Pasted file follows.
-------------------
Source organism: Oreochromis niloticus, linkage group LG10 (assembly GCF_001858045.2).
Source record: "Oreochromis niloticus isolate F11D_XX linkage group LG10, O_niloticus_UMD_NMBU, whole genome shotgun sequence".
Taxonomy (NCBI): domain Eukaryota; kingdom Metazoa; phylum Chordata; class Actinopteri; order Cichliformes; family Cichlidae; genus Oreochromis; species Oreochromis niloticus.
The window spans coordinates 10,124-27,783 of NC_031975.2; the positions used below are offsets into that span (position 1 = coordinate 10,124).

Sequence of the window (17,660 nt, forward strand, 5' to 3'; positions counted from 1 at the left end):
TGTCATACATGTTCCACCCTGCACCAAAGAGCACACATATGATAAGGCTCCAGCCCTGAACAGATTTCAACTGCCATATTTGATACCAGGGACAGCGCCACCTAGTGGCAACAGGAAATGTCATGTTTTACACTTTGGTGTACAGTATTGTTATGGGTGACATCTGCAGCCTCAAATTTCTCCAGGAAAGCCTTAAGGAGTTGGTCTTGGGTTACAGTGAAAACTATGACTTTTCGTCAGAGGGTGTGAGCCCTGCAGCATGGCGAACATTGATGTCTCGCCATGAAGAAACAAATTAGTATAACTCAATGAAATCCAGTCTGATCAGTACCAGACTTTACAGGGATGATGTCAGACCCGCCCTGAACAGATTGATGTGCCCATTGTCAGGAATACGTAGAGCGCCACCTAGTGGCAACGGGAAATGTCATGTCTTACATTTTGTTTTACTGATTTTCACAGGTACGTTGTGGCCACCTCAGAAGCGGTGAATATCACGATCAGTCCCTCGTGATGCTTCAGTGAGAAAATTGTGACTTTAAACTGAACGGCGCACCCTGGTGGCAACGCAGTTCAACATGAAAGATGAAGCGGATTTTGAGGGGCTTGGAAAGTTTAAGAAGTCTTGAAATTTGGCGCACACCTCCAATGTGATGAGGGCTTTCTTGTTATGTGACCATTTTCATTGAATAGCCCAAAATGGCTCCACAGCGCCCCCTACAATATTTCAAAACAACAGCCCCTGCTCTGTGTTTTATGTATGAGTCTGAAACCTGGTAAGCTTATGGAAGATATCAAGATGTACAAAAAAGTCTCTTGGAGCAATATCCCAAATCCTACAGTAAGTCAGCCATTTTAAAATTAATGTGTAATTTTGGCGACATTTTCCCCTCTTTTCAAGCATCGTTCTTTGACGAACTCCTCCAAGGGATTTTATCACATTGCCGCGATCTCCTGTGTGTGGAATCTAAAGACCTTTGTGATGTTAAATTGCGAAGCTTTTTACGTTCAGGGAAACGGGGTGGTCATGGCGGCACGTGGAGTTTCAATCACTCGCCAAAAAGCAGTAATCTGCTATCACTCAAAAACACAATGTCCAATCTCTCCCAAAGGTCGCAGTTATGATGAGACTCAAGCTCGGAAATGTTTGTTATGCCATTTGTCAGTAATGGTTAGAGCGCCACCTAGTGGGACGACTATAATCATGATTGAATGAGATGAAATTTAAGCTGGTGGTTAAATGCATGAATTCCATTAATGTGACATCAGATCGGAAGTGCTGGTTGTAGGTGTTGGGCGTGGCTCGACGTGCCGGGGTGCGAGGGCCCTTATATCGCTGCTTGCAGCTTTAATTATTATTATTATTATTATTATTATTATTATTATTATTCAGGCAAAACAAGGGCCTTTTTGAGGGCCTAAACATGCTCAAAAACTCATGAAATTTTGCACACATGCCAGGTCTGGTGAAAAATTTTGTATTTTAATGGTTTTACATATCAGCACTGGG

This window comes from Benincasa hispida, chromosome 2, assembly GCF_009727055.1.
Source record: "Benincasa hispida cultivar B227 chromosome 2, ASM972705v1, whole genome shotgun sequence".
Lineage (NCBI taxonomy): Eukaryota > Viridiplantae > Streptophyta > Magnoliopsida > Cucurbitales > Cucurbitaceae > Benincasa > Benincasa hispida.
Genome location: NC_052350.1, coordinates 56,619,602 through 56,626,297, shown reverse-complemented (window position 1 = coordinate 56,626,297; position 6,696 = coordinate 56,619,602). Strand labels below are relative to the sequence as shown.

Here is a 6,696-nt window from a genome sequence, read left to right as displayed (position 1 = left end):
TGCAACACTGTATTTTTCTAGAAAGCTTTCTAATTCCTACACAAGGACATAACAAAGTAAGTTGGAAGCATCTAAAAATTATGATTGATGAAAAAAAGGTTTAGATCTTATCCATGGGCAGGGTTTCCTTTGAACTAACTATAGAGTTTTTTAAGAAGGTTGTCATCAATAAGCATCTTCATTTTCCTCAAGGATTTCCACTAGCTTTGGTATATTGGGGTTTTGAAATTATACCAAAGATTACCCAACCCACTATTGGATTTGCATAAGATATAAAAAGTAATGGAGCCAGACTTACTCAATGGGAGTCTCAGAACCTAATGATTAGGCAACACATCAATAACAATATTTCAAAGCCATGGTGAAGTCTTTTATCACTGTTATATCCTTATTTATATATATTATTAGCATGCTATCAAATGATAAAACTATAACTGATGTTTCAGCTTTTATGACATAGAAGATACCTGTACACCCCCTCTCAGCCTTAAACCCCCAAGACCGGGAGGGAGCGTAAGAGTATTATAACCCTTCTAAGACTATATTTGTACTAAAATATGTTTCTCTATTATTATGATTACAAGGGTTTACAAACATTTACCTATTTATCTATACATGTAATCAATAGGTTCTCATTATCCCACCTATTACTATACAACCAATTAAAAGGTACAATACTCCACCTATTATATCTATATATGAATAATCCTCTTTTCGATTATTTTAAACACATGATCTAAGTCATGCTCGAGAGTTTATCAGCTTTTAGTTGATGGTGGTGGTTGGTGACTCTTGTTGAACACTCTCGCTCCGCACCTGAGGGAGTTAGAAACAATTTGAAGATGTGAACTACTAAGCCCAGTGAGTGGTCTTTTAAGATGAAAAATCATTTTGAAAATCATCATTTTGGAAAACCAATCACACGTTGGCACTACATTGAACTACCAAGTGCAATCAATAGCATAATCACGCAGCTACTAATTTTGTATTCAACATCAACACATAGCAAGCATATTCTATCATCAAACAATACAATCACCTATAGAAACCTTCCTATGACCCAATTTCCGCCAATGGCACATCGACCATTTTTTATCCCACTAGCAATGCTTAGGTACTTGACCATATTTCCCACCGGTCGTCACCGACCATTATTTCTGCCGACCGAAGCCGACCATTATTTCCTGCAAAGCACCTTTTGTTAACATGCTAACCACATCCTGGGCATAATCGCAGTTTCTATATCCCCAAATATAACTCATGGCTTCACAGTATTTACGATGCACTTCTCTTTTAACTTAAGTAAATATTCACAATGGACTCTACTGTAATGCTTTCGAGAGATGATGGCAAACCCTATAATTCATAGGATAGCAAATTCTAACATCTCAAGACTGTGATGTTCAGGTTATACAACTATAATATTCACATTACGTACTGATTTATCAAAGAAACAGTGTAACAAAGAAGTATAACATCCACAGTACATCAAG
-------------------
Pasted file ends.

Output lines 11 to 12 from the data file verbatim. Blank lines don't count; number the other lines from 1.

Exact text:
Here is a 6,696-nt window from a genome sequence, read left to right as displayed (position 1 = left end):
TGCAACACTGTATTTTTCTAGAAAGCTTTCTAATTCCTACACAAGGACATAACAAAGTAAGTTGGAAGCATCTAAAAATTATGATTGATGAAAAAAAGGTTTAGATCTTATCCATGGGCAGGGTTTCCTTTGAACTAACTATAGAGTTTTTTAAGAAGGTTGTCATCAATAAGCATCTTCATTTTCCTCAAGGATTTCCACTAGCTTTGGTATATTGGGGTTTTGAAATTATACCAAAGATTACCCAACCCACTATTGGATTTGCATAAGATATAAAAAGTAATGGAGCCAGACTTACTCAATGGGAGTCTCAGAACCTAATGATTAGGCAACACATCAATAACAATATTTCAAAGCCATGGTGAAGTCTTTTATCACTGTTATATCCTTATTTATATATATTATTAGCATGCTATCAAATGATAAAACTATAACTGATGTTTCAGCTTTTATGACATAGAAGATACCTGTACACCCCCTCTCAGCCTTAAACCCCCAAGACCGGGAGGGAGCGTAAGAGTATTATAACCCTTCTAAGACTATATTTGTACTAAAATATGTTTCTCTATTATTATGATTACAAGGGTTTACAAACATTTACCTATTTATCTATACATGTAATCAATAGGTTCTCATTATCCCACCTATTACTATACAACCAATTAAAAGGTACAATACTCCACCTATTATATCTATATATGAATAATCCTCTTTTCGATTATTTTAAACACATGATCTAAGTCATGCTCGAGAGTTTATCAGCTTTTAGTTGATGGTGGTGGTTGGTGACTCTTGTTGAACACTCTCGCTCCGCACCTGAGGGAGTTAGAAACAATTTGAAGATGTGAACTACTAAGCCCAGTGAGTGGTCTTTTAAGATGAAAAATCATTTTGAAAATCATCATTTTGGAAAACCAATCACACGTTGGCACTACATTGAACTACCAAGTGCAATCAATAGCATAATCACGCAGCTACTAATTTTGTATTCAACATCAACACATAGCAAGCATATTCTATCATCAAACAATACAATCACCTATAGAAACCTTCCTATGACCCAATTTCCGCCAATGGCACATCGACCATTTTTTATCCCACTAGCAATGCTTAGGTACTTGACCATATTTCCCACCGGTCGTCACCGACCATTATTTCTGCCGACCGAAGCCGACCATTATTTCCTGCAAAGCACCTTTTGTTAACATGCTAACCACATCCTGGGCATAATCGCAGTTTCTATATCCCCAAATATAACTCATGGCTTCACAGTATTTACGATGCACTTCTCTTTTAACTTAAGTAAATATTCACAATGGACTCTACTGTAATGCTTTCGAGAGATGATGGCAAACCCTATAATTCATAGGATAGCAAATTCTAACATCTCAAGACTGTGATGTTCAGGTTATACAACTATAATATTCACATTACGTACTGATTTATCAAAGAAACAGTGTAACAAAGAAGTATAACATCCACAGTACATCAAG